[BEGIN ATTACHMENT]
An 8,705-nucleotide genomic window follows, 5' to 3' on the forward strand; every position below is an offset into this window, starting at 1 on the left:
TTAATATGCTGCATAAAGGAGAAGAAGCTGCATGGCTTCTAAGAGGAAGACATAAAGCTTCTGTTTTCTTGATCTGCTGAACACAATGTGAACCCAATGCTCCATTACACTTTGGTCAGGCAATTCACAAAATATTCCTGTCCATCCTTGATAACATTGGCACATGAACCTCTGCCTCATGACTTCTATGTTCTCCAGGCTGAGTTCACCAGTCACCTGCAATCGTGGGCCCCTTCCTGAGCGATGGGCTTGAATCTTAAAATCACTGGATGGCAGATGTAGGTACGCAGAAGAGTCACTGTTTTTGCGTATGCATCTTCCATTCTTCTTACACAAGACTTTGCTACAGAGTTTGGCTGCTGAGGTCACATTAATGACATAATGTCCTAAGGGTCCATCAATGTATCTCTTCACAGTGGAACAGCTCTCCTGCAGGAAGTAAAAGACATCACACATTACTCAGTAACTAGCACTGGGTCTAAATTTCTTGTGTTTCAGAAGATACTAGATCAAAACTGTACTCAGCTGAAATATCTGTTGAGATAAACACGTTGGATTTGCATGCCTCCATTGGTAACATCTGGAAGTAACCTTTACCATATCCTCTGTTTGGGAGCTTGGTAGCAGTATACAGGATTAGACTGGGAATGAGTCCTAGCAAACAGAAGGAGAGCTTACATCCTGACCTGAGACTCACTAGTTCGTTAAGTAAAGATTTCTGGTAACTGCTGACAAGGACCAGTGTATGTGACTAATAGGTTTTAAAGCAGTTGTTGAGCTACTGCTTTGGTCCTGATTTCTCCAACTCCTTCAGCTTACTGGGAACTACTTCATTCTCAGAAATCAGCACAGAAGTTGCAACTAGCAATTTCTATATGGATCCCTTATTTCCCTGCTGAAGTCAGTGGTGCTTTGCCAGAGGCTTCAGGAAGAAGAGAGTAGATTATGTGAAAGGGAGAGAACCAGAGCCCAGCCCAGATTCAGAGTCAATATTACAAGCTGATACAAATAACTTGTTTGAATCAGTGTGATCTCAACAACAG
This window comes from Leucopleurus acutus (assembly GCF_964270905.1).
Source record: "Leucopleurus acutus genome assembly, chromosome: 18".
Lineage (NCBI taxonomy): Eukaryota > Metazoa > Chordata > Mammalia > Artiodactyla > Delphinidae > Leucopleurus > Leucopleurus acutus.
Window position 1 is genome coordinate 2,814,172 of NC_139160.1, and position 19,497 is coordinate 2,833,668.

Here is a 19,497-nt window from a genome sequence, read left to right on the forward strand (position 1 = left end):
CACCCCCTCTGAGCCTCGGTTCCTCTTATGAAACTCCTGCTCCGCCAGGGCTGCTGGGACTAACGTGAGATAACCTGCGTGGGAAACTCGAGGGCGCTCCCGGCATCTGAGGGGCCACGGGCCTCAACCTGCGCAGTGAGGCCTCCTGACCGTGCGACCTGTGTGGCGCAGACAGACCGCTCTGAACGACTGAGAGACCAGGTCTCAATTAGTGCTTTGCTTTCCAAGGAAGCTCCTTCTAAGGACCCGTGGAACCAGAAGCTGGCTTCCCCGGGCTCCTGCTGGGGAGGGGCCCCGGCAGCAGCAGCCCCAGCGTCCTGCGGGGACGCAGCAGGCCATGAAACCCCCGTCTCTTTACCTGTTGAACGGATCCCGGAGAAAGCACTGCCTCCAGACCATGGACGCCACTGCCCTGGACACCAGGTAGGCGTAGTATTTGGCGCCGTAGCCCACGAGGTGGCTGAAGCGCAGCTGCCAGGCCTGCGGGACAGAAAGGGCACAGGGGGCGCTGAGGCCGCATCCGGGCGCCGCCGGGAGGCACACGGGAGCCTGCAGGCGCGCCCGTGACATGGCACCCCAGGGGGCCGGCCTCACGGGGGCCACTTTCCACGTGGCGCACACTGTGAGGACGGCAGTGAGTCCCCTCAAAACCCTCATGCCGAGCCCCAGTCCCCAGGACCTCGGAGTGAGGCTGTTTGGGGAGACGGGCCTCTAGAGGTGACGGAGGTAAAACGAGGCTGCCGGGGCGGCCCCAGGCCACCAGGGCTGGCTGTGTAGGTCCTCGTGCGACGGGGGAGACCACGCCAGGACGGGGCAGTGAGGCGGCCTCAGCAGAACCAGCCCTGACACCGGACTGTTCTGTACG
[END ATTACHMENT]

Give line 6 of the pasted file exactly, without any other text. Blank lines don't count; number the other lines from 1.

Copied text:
Window position 1 is genome coordinate 2,814,172 of NC_139160.1, and position 19,497 is coordinate 2,833,668.